The impact of behaviour and service quality, in terms of process, creates either a positive or negative perception of the brand in the stakeholders’ mind and affects the buying decision and ultimately on the bottom-line of a business.

Where do we start?

Leadership!

Developing an effective corporate culture is not an external effort. It is purely an internal exercise that needs as much attention and planning for effective implementation, as the regular functions of an organisation.

The leadership of an organisation needs to provide clarity of its business and the brand experience it wants stakeholders to have. This then needs alignment between organisational and departmental goals and desired behaviour of employees.

Changing behaviour is very difficult.

Work habits are part of our individual cultural make-up that we carry with us when we walk into a job. Affecting change requires having a consistent engagement program through which employees clearly feel and get a feeling of pride and value.

Four steps to developing an employee engagement program:
  1. Identify the platform on which the culture would be based. The ethics and social norms it would want to promote and foster among all its stakeholders. Based on this ethical platform determine the values that the brand should stand for.
  1. Inform and internalize these values to the employees by clearly linking them to their work functions and relating back as to how not projecting the same affects the brand and in turn affects the bottom-line. Provide as much clarity to employees here to show the impact on revenue.
  1. Get the employees involved. Get employees to write down, in their own words, how they would project the values in terms of their behaviour.
  1. Ensure measurement. A measurable, performance indicator has to be in place which should be clearly explained to the employee and ensured that comprehension is there.
Keeping the Momentum

Having initiated the program, keeping momentum is extremely important. A structured internal communications program, aimed at regularly highlighting the employee achievements, undertakings and organisational news are communicated, aids the program a lot.

What this does is:

  1. It informs the organisation as to who’s championing the specific activities
  2. It motivates the competitive spirit within divisions and dept.’s to do their bit and get their names on the “communication roster”.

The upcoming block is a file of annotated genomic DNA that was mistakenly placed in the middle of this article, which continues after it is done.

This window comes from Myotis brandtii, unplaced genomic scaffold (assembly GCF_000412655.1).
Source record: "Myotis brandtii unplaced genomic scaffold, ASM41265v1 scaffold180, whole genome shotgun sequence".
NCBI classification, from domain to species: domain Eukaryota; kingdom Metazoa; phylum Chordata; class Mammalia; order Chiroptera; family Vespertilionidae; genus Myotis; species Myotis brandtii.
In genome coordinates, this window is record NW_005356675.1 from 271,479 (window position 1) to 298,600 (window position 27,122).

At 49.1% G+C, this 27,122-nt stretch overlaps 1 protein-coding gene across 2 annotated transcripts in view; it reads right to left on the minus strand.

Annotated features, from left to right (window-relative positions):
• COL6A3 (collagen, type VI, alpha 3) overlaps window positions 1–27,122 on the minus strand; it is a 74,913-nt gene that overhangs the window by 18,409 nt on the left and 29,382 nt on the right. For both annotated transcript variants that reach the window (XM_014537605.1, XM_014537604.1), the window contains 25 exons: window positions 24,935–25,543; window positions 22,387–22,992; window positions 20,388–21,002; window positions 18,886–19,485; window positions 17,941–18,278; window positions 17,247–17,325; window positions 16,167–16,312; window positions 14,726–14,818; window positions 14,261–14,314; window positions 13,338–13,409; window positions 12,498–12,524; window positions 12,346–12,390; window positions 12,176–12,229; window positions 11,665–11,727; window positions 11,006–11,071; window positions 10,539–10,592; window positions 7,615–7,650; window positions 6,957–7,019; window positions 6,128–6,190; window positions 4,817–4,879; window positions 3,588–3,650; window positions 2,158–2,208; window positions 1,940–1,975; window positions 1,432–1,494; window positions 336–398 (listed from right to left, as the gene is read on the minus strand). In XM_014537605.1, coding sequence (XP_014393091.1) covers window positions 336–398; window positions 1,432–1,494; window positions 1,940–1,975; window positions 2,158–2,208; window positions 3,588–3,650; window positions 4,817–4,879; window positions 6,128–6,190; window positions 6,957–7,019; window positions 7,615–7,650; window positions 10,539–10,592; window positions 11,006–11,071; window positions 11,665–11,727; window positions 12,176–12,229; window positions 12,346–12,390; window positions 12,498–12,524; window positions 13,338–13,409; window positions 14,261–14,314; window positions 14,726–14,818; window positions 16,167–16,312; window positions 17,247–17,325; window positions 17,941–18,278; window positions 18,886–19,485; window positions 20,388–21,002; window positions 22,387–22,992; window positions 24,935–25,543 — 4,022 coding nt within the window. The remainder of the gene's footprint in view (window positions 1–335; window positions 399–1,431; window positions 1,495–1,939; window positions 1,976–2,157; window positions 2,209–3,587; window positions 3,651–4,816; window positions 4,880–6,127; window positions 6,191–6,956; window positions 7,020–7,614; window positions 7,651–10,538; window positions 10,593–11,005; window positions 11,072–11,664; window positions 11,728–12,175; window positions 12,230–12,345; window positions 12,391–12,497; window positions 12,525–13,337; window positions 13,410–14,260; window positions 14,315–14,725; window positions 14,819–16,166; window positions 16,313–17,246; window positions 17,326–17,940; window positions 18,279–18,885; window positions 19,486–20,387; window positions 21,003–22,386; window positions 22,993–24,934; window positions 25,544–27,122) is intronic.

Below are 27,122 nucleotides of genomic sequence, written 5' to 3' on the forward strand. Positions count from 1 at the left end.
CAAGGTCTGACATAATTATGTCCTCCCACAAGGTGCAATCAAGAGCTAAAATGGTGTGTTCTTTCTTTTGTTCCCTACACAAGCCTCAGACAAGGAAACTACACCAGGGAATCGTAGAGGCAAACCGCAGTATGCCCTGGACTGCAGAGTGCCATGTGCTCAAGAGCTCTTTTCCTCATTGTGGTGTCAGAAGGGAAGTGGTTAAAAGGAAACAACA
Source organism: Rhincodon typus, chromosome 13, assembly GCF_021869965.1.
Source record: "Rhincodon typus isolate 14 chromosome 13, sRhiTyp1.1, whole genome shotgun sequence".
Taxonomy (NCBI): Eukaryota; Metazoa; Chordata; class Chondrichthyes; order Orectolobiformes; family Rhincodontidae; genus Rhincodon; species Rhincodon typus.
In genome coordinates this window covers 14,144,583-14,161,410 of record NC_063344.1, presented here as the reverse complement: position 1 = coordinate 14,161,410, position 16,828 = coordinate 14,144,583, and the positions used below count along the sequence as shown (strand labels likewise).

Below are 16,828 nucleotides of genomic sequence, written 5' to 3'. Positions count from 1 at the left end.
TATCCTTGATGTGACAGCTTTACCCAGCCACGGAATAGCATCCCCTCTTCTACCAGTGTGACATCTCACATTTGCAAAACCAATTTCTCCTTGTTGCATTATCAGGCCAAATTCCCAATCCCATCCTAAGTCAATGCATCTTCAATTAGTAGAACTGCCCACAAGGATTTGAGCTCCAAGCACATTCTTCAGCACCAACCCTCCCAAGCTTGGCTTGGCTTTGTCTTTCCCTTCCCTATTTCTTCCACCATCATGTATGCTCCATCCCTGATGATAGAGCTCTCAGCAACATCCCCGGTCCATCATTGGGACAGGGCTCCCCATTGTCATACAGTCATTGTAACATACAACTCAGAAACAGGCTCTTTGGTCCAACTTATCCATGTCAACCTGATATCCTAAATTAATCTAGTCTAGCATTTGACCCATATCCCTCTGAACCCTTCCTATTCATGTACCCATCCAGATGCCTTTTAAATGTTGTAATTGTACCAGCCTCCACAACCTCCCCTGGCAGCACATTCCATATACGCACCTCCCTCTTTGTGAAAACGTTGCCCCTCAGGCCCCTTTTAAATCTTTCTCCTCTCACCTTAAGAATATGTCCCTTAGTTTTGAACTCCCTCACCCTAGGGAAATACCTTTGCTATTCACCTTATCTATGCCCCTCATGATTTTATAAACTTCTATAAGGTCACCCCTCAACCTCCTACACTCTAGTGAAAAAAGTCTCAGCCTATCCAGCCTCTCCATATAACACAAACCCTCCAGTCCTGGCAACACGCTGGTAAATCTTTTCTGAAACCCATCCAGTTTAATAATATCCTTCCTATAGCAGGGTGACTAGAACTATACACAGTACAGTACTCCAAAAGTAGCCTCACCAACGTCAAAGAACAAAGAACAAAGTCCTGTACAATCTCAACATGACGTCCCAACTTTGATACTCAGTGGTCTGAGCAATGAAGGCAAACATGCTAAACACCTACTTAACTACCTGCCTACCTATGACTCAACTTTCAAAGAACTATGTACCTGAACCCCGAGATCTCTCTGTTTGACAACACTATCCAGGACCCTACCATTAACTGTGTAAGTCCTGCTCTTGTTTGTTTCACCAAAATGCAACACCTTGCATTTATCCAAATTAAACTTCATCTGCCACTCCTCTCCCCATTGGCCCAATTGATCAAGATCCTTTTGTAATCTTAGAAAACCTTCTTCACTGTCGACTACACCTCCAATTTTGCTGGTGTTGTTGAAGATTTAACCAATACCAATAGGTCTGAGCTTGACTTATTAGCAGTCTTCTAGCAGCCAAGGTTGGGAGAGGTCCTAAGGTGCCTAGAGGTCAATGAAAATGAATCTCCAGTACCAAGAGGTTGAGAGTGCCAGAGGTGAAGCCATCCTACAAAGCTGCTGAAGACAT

As a team, employees move in one, planned direction, in delivering the desired brand experience. This benefits the brand as all stakeholders receive a positive face of the brand. This, in turn, strengthens their relationship with the brand and leads to increasing revenue.

Why we do not do this?

Current corporate cultures, across Asia, are still largely governed by the old ‘command-and-control’ leadership practices that alienate many of today’s employees.  Instead of people, starting with employees, being the key focal point for a brand in developing its relationships, the focus is on profits through higher sales & lower costs.

Gunning for increasing profits, year on year, is not wrong. Any business needs to be profitable. That’s why it’s in business. But there is a way to be profitable and yet benefiting the community and society it operates in.

We veer away from undertaking a new approach because we are conditioned risk-minimisers & profit-maximisers , through years of learning from the past.

Here’s the catch—as a business leader if you do not put your people first and focus on what benefits them, how can you get them to give a positive brand experience to the stakeholders who matter to you and who pay the revenue the business generates?

 What’s the solution?

Get involvement.

Involvement is the critical element. Intuitively we all understand what involvement is and how powerful a force it can be. When we are told to do something, we do it and then tend to forget about it. But when we are involved in something, we tend to be possessive and own it on an emotive level.  When emotions come into play, passion is there, thereby enabling a strong, positive experience to take place, leading to forming trust. When trust grows, relationships are strengthened leading to repeat usage and referrals.

The question to ask—is there involvement?

Involvement requires that a strong group process is in place. A process where the meetings and interactions take on a deeper meaning than just to meet in order to agree to the content of the meeting. A deeper meaning where one focuses more on honest conversation, high involvement and participation leading to strong, high trust relationships.

Once a strong group process is in place leading to strong relationships based on individual involvement, implementing the rest of the plan in terms of content and communication channels and programs, is not hard, as each independent employee, driving those functions, believe and own it. As a result of which, each interaction is on a more personal, emotive and honest platform. All of which lead to having a positive brand experience output.

What’s the benefit?

By taking the pains of involving & engaging employees and defining the culture, organisations can build up a very strong competitive advantage that results on both a strong brand identity as well as a healthy bottom line.

A positive and enriching brand experience is the output of having involved and engaged employees. Such experiences become the differentiator for a business vis-à-vis its competitor and leads to increased business through referrals and re-purchase thus impacting positively on the bottom line.